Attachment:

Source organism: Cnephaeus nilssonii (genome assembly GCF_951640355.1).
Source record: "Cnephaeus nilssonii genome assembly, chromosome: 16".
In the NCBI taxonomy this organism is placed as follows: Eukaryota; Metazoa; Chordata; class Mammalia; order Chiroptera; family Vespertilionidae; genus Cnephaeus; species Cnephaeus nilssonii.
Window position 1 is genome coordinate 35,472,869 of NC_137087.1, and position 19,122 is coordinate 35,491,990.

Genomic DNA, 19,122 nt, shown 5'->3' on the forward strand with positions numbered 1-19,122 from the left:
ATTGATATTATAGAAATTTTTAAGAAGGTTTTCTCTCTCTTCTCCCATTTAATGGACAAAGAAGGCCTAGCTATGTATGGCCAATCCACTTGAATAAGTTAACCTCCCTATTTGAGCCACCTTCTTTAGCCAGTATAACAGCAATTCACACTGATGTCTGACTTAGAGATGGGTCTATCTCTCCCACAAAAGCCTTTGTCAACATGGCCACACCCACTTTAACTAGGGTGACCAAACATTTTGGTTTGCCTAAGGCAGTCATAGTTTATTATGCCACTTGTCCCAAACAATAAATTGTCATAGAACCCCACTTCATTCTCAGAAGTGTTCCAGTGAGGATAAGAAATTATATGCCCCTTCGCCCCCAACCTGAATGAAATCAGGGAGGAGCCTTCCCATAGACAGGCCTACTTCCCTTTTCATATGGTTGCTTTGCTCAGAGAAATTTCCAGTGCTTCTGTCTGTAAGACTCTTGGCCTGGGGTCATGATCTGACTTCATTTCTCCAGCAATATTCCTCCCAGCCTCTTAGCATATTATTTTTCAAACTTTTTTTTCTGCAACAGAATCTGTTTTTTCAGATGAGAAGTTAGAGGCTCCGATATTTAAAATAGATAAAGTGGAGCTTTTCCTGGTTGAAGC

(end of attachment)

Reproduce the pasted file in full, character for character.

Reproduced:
Source organism: Cnephaeus nilssonii (genome assembly GCF_951640355.1).
Source record: "Cnephaeus nilssonii genome assembly, chromosome: 16".
In the NCBI taxonomy this organism is placed as follows: Eukaryota; Metazoa; Chordata; class Mammalia; order Chiroptera; family Vespertilionidae; genus Cnephaeus; species Cnephaeus nilssonii.
Window position 1 is genome coordinate 35,472,869 of NC_137087.1, and position 19,122 is coordinate 35,491,990.

Genomic DNA, 19,122 nt, shown 5'->3' on the forward strand with positions numbered 1-19,122 from the left:
ATTGATATTATAGAAATTTTTAAGAAGGTTTTCTCTCTCTTCTCCCATTTAATGGACAAAGAAGGCCTAGCTATGTATGGCCAATCCACTTGAATAAGTTAACCTCCCTATTTGAGCCACCTTCTTTAGCCAGTATAACAGCAATTCACACTGATGTCTGACTTAGAGATGGGTCTATCTCTCCCACAAAAGCCTTTGTCAACATGGCCACACCCACTTTAACTAGGGTGACCAAACATTTTGGTTTGCCTAAGGCAGTCATAGTTTATTATGCCACTTGTCCCAAACAATAAATTGTCATAGAACCCCACTTCATTCTCAGAAGTGTTCCAGTGAGGATAAGAAATTATATGCCCCTTCGCCCCCAACCTGAATGAAATCAGGGAGGAGCCTTCCCATAGACAGGCCTACTTCCCTTTTCATATGGTTGCTTTGCTCAGAGAAATTTCCAGTGCTTCTGTCTGTAAGACTCTTGGCCTGGGGTCATGATCTGACTTCATTTCTCCAGCAATATTCCTCCCAGCCTCTTAGCATATTATTTTTCAAACTTTTTTTTCTGCAACAGAATCTGTTTTTTCAGATGAGAAGTTAGAGGCTCCGATATTTAAAATAGATAAAGTGGAGCTTTTCCTGGTTGAAGC